THANK YOU to everyone who attended the Spring Mini-Retreat yesterday! I have NEVER had every single person show up for an event. I usually have a 25 to 50 percent "no show" rate. (Actually, there was ONE person who couldn't make it because COVID vaccine side-effects knocked her down). I attribute it to my friend's wonderful movement guidance (and the snacks, mocktails & wine)! And perhaps some COVID fatigue and desire for community. And the incredible love and support of all of YOU. I hope that none of you felt uncomfortable with the size of the "crowd." There will be many workshops and retreats to come, of all shapes and sizes.
I wanted to share a story about my morning with you, in hopes that it will further illustrate some of what we were discussing about "perfect" mindfulness and also inviting beauty and creativity into your life.
As you know, I am a recovering lawyer. I'm also a recovering perfectionist. Life, marriage, children and health hiccups all work to cure us of perfectionism. It's a PROCESS I am trying to honor. After the retreat, my husband Tim and I dragged the most critical items in from the backyard and left everything else out there. While Tim grilled burgers, I made myself a dinner of the leftover snacks, poured a glass of wine, and rehashed . . . in my mind and out loud to my poor husband. "I hope everyone took SOMETHING away from the retreat. I should have budgeted more time to talk about XYZ. I wonder if anyone had a burning question they were afraid to ask. I hope no one was spooked by the fact that there were 24 of us out there." Etc. etc. I'm a bit of a ruminator and analyzer. I eventually settled down and climbed onto the couch to watch an episode of HANNA (total escapist fun, by the way).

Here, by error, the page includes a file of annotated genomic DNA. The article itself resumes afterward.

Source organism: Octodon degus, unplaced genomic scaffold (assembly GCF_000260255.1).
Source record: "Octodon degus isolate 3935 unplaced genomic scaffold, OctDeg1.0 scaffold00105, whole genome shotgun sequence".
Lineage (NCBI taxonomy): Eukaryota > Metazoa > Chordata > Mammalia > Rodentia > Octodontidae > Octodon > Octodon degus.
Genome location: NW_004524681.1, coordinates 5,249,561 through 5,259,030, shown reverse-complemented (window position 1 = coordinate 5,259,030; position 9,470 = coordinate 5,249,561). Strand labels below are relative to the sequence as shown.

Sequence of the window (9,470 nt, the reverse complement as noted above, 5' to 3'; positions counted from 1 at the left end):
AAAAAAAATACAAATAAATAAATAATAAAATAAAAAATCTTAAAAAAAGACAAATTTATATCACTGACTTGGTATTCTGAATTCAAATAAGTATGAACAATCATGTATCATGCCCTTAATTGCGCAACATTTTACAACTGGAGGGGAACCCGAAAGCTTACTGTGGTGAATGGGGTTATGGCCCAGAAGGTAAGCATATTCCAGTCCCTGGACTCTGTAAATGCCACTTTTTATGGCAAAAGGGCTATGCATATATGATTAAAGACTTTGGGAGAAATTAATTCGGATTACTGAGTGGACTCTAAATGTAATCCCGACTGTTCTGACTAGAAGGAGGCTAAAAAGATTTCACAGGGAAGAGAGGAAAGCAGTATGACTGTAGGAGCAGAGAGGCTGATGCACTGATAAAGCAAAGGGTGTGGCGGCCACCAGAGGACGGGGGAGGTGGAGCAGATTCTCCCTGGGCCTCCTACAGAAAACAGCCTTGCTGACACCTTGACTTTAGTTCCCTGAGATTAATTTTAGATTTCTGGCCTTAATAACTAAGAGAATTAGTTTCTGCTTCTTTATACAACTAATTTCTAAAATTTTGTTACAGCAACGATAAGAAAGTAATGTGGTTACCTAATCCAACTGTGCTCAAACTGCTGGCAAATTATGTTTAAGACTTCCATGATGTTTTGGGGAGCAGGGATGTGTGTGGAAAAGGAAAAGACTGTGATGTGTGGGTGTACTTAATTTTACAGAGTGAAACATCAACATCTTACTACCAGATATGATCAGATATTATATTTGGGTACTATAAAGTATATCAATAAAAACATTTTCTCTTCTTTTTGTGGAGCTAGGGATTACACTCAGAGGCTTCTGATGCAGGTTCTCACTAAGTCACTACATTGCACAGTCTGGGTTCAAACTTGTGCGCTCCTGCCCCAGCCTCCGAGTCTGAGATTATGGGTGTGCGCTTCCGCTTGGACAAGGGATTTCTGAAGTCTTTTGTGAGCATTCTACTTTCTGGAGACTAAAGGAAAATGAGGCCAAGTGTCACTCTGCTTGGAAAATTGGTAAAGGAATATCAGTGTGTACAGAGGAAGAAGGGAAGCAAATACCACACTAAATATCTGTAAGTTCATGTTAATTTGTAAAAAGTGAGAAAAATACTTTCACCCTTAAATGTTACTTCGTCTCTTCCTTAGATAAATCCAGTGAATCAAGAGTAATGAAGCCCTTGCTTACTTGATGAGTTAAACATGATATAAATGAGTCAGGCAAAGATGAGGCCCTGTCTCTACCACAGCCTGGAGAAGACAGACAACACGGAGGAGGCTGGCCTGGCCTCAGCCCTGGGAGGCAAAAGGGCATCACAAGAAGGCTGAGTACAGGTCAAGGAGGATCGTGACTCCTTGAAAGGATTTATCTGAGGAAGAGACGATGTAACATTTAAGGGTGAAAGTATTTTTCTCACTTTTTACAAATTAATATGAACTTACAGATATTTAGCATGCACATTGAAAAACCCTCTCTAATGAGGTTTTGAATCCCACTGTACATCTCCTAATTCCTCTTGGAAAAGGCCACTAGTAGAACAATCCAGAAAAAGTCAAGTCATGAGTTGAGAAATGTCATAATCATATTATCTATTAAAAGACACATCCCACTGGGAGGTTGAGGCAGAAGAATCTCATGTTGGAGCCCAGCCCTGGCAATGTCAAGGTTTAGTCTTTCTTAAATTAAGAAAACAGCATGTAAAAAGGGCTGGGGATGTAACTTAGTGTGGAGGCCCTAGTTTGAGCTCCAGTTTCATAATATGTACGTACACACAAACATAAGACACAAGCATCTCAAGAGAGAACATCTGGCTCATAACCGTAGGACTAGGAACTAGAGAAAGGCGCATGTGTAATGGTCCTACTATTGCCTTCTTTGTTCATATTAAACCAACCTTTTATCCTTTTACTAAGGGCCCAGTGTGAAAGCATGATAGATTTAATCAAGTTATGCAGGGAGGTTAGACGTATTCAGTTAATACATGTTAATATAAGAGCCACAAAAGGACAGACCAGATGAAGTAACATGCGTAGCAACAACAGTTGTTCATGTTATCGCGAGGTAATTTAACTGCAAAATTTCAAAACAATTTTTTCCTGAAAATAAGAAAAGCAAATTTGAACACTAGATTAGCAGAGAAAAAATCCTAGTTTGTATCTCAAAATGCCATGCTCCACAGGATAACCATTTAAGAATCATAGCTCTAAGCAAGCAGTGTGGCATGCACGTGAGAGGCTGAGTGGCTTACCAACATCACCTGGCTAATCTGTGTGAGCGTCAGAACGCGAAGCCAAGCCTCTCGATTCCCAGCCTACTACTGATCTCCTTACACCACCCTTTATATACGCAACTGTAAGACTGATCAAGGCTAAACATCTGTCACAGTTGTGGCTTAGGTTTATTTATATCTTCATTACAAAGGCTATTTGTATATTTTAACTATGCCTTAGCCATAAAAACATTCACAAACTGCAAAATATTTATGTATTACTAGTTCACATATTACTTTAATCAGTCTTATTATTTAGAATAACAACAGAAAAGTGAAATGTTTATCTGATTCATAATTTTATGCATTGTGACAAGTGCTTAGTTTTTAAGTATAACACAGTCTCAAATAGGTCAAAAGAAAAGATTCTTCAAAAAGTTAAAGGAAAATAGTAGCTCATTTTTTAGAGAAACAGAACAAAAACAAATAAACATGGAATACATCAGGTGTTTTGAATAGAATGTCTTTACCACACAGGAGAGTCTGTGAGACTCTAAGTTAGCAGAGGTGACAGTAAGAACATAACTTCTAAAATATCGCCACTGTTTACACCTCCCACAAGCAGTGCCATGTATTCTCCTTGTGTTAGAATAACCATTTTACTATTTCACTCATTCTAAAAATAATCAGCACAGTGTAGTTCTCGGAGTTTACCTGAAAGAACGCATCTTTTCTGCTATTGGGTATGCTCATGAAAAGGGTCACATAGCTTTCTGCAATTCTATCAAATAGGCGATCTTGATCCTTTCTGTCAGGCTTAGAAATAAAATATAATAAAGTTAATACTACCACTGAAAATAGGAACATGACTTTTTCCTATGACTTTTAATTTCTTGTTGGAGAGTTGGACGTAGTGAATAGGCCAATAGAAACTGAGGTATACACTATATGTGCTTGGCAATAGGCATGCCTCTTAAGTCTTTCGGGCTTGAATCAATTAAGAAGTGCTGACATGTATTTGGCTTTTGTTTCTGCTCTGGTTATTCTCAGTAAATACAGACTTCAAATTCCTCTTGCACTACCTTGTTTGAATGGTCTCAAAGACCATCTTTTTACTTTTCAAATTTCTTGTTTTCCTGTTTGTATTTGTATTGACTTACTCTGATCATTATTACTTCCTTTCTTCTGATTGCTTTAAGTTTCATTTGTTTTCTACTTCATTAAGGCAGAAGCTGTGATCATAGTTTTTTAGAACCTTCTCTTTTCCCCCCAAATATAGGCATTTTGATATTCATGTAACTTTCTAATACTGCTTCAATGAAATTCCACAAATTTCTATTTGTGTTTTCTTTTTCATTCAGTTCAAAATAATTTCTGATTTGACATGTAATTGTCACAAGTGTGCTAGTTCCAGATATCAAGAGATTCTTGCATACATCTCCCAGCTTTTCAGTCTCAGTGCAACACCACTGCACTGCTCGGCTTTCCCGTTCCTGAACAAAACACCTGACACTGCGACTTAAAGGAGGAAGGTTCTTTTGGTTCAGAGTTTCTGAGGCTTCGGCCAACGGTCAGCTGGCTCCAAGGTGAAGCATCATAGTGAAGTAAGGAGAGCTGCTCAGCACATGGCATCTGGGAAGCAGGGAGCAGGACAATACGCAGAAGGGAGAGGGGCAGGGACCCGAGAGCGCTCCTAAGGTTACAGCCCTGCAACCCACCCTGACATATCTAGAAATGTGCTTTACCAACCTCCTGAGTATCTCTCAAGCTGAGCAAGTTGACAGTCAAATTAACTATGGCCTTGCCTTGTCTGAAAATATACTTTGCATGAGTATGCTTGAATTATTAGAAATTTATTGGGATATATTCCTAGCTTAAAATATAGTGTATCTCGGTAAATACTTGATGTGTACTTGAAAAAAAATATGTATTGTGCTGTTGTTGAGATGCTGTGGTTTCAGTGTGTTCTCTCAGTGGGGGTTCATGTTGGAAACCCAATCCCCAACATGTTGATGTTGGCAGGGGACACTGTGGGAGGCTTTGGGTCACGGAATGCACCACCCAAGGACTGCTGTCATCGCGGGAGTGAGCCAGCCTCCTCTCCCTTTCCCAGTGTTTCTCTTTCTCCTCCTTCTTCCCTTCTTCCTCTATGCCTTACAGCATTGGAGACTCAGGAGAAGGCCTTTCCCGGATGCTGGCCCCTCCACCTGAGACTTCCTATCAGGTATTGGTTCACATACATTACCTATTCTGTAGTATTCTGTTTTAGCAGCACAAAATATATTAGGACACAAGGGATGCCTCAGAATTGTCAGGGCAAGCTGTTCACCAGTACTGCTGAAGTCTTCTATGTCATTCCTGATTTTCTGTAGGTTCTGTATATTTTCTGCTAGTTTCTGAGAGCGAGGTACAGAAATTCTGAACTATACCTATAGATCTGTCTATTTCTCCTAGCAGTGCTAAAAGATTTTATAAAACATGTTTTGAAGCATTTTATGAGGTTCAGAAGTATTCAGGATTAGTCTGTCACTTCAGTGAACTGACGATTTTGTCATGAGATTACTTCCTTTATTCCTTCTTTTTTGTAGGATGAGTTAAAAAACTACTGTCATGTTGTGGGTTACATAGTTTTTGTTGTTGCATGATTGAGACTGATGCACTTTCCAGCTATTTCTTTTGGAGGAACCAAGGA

This morning I woke up earlier than everyone else. It was wet and gray. I thanked God for saving the wet and gray until after the retreat. I made my coffee. Looked grumpily at the fish sticks and chocolate milk my teenagers left out in the middle of the night, mixed in with the party leftovers. I started that dialogue in my head, "It's messy. I can't relax until it's cleaned up. But I need to meditate. I have to walk the walk. I'm anxious. I need to practice what I preach. I shouldn't have had that mini Mr. Goodbar before I made my lemon water . . . ."
At some point, I poured my coffee and put on my rubber boots and headed out into my muddy overgrown backyard to drag chairs back to that funny little deck in the woods. Back in the day, I would have NEVER had anyone to my house without making sure everything was perfectly clean and the grass was cut. I gave myself a little mental high-five for letting go of that "rule" for having folks over. I started dragging chairs across the yard one at a time, sipping my coffee, slipping around a little in the mud. Finally I petered out. I sat down. And it hit me. I'm not going to move this chair. I'm going to leave flowers in a bottle, on a stump, in the backyard . . . even though that makes NO sense. ("There are already flowers out here. The tulips should be inside.") It was SUPER noisy where I was sitting because the bleeding hearts (which I just learned about) were FULL of bees, frantically working. The sun came out and was warm on my face. And then it was like a voice: THIS is where you pay attention, Nicole. I was present. I left something beautiful somewhere JUST because. And I paid attention. And just sat there and felt newly awake and present.
THAT is what I want for you. Drink your water. Breathe between bites. Have an evening routine that doesn't include your phone, so you'll sleep better. And yes, eat your veggies. BUT, also be opportunistic with your mindfulness. Allow yourself to see what's good. Pay attention. And shamelessly allow beauty and creativity into your life, whether it's a painting or a stump with a flower or a rearranged room or a flawless Powerpoint presentation. There are no rules or boundaries to a good life.